The Supreme Court decision seems to assume inequities have gone away with the progress made in the last two decades. This cannot be further from the truth. Immediate effects can impact many areas, including arguments for and against the equality of women's athletics and for the continuance of using SAT scores as viable and fair indicators of academic knowledge and achievement for college entrance requirements.

For instance, women's athletics have prospered over the last decade at my university. The successes of the softball and gymnastics teams are prime examples. Unfortunately, cuts have been made to men's programs in order for my university to reach gender parity in athletics (the termination of support for the men's gymnastics and crew teams are examples). Some would then argue that the Supreme Court decision would have prevented this from happening. All this assumes that the addition of one program takes away from another for the opposite gender – in effect, a zero-sum situation.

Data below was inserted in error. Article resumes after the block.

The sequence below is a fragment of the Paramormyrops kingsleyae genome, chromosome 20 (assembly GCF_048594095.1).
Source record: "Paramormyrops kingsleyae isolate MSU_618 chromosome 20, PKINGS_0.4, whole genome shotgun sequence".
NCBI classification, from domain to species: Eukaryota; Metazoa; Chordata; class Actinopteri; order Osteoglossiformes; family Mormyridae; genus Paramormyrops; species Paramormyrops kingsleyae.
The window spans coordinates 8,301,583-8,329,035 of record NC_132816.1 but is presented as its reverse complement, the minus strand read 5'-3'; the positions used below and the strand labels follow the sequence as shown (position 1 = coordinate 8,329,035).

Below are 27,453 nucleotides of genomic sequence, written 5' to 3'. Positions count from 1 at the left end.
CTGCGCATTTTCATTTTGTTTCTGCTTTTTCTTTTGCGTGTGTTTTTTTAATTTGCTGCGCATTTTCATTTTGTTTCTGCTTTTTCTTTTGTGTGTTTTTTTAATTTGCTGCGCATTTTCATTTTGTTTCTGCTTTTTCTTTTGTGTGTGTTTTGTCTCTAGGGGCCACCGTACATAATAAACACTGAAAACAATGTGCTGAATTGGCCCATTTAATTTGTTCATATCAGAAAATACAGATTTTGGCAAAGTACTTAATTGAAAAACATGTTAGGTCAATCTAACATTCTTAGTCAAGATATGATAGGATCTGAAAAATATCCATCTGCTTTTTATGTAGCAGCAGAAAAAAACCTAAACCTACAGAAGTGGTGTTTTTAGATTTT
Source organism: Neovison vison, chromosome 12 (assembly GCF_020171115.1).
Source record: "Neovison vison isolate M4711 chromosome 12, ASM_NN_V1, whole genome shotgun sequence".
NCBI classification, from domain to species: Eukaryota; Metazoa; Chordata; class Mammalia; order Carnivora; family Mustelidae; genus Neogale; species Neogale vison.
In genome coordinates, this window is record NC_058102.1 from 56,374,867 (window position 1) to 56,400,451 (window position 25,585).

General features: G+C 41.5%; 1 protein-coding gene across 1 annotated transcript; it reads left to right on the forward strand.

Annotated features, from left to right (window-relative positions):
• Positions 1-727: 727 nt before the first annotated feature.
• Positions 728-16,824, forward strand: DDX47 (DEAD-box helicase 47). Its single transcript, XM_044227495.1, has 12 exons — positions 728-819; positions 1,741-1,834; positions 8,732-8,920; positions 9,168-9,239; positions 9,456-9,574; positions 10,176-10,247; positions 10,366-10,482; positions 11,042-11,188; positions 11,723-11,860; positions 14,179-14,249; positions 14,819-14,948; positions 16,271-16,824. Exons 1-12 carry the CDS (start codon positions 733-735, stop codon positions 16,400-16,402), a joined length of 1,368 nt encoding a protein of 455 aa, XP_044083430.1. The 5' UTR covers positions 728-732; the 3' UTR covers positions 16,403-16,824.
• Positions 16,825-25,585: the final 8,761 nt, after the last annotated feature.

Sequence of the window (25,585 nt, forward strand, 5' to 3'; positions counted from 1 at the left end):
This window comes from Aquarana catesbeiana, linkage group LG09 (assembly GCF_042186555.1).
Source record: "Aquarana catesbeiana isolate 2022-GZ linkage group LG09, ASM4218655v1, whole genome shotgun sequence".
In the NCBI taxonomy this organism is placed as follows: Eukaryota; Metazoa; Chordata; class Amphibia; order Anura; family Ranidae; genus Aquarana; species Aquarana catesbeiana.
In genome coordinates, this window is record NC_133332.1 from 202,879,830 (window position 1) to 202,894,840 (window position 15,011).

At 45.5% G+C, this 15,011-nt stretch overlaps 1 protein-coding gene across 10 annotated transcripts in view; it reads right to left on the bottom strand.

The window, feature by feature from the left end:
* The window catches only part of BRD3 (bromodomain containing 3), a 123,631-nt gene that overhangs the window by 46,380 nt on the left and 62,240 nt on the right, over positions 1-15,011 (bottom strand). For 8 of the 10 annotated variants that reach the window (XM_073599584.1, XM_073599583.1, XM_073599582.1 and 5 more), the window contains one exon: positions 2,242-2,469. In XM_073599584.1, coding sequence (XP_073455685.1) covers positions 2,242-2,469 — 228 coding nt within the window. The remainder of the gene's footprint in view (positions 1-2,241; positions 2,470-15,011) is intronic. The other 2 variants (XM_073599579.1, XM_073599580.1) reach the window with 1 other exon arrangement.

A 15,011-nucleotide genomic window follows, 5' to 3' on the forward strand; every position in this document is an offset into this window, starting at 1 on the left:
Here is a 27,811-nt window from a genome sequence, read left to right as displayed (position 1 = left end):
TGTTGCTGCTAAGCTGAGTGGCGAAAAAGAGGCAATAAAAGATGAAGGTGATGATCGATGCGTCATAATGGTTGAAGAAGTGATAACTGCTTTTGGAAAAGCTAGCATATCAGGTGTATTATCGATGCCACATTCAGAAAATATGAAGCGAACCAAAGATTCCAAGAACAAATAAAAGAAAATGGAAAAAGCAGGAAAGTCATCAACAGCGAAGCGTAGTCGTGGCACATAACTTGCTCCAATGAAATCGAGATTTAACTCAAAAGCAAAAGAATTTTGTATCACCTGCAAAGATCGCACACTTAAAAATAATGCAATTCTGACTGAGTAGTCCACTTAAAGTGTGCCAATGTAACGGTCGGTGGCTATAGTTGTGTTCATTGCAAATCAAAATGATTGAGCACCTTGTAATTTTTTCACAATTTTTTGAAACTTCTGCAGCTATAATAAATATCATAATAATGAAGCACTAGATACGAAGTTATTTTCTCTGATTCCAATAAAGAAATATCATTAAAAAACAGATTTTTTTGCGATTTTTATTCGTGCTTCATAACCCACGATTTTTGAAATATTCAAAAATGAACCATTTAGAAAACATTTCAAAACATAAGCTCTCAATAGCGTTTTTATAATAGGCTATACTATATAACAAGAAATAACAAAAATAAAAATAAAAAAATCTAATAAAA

The ruling by the Supreme Court can also reverse the trend of many colleges and universities to review and disallow SAT scores as measures for admission. The argument goes that cultural affinity of the questions on the test translates into higher scores for those with exposure to the context in which the questions are framed. Correspondingly, those who lack this exposure tend to score lower on such tests (through no fault of their own).

This does not mean that those who created or modified the SAT were racists. However, when our own university president acknowledges that some cultures have an unfair advantage over others when taking these tests, then the implications must be considered. The Supreme Court decision would make it virtually impossible to sue for test modification or abandonment since it was not intentionally made to be discriminatory.